Elevated Domestication: Emerson on poetry, change, and permanence Open Access

Gaunt, Steve (Spring 2023)

Permanent URL: https://etd.library.emory.edu/concern/etds/5q47rq047?locale=en


In this paper, I claim we should read and write with a focus on provocation and inspiration. I pay special attention to the tensions at play in Emerson’s essays, starting from the broader aims of his writing rather than specific claims he makes. I then consider the tools for our discussion, arguing that aside from a philosophical sort of lens, poetry must be involved in its own analysis. I then look at how the highs in human experience relate to poetry, arguing on the grounds of real experience that poetry can reach outside time, finitude, and itself. I follow this up, as Emerson does, by considering the lows of human experience, arguing that they reach outside of poetic analysis in a different way, and that they can be worked through in art. Having tackled these disparate states, I reconcile them by arguing for poetry that contributes to self-improvement, keeping in mind our natural oscillation between highs and lows. This culminates into an argument for art that creates an elevated domestication—that reaches into our lives and shines beauty beyond artistic mediums.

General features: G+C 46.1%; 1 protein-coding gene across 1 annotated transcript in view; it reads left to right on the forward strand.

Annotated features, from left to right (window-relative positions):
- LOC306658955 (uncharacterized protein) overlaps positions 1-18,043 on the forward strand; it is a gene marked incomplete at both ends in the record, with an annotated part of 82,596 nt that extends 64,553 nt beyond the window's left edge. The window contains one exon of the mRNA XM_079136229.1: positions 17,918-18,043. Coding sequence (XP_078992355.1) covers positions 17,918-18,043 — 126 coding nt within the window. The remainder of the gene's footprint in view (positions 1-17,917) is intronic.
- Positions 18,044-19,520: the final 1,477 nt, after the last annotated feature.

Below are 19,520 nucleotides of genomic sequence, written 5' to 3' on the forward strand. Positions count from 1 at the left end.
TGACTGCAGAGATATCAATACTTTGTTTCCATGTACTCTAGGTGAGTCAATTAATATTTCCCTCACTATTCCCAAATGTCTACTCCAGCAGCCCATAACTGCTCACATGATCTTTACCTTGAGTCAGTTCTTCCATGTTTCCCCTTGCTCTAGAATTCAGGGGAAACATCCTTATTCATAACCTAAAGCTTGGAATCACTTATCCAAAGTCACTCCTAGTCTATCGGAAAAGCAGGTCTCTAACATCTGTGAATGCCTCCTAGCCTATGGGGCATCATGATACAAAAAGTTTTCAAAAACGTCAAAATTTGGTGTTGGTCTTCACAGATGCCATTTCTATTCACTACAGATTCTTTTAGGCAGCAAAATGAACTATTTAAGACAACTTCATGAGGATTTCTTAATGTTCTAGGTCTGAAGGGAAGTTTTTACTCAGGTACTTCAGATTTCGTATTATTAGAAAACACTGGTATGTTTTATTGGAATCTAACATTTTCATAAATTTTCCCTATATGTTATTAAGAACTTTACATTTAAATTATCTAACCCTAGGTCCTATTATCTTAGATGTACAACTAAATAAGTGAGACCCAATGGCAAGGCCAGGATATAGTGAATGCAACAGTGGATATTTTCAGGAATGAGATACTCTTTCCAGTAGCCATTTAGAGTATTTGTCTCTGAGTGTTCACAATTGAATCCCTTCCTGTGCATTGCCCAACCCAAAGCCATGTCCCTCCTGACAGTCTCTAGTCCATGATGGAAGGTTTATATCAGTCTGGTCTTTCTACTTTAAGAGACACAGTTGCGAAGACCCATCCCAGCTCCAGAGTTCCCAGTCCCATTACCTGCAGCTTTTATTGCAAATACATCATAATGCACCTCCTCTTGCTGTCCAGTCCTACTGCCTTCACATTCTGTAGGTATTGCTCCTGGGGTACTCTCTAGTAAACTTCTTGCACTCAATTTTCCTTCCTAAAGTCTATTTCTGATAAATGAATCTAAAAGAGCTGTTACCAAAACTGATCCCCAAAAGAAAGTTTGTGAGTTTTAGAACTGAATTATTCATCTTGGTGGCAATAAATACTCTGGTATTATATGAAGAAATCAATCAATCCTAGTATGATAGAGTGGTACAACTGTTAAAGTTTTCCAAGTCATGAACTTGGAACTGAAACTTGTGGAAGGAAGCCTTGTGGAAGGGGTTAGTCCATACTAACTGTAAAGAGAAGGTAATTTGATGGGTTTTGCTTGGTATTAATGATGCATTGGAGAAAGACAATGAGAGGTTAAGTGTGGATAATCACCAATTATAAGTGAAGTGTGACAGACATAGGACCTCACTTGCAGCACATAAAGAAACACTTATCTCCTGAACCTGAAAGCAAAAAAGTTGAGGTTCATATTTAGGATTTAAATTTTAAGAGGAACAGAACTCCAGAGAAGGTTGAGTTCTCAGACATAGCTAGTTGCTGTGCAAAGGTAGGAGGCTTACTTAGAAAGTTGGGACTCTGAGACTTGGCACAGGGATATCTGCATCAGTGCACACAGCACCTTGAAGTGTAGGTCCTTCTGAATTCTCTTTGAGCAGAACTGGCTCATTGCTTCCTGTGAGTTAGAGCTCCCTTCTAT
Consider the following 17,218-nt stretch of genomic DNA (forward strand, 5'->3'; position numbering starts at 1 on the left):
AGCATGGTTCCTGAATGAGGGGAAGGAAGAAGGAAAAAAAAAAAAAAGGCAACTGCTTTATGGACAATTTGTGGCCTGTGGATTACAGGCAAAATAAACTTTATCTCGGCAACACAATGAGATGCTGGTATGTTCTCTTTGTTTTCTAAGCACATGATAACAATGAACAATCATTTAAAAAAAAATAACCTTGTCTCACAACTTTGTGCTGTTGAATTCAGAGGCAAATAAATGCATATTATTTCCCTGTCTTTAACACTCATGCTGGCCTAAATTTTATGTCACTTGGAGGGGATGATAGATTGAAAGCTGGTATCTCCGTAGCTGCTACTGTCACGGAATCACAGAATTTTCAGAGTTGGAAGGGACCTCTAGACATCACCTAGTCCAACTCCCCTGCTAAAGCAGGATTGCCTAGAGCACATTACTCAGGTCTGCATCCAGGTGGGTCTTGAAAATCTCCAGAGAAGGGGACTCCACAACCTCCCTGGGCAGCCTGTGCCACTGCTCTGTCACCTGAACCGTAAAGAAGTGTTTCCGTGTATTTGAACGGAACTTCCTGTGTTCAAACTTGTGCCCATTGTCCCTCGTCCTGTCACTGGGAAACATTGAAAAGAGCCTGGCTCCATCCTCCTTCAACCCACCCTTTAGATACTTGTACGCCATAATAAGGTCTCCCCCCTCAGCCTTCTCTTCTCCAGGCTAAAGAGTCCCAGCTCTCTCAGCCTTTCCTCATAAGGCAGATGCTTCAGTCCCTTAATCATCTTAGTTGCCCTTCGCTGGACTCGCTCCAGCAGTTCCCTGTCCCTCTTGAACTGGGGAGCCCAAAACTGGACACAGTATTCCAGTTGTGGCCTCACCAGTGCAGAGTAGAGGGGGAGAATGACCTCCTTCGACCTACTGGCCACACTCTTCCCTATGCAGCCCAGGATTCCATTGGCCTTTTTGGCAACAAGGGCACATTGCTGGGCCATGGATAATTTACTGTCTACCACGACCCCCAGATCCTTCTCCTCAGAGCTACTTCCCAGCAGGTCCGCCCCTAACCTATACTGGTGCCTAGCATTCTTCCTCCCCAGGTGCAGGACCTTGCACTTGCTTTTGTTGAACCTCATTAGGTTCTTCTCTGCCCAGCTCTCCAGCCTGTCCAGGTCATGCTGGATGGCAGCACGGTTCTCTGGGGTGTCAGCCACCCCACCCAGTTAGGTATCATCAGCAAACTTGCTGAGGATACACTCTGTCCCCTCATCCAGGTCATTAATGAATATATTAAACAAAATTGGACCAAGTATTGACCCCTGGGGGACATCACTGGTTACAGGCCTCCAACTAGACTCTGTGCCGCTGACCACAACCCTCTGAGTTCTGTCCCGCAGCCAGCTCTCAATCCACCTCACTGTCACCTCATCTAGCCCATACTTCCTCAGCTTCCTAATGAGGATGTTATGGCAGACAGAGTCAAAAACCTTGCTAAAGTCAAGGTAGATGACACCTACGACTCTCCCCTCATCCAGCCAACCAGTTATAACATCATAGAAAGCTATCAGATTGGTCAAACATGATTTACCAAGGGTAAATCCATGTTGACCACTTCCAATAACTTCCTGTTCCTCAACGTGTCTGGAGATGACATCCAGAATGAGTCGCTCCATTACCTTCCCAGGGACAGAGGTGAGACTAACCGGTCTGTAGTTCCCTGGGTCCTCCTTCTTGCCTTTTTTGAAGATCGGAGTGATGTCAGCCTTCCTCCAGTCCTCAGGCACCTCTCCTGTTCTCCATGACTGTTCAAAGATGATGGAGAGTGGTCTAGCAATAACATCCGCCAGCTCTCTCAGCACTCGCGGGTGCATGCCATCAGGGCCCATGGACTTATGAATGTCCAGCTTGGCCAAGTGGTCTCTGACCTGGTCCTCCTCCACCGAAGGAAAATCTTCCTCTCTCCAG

Table of Contents

Note to the Reader                                                                                                   1

Chapter 1. Introduction: provocation and inspiration                                     2

Chapter 2. Poetry and Philosophy: meaning and analysis                               9

Chapter 3. Human Highs: moving outside ourselves                                        20

Chapter 4. Human Lows: staying inside ourselves                                            34

Chapter 5. Self-Improvement: where poetry can take us                                48

Chapter 6. Elevated Domestication: a possible guide                                      58

Bibliography                                                                                                              67

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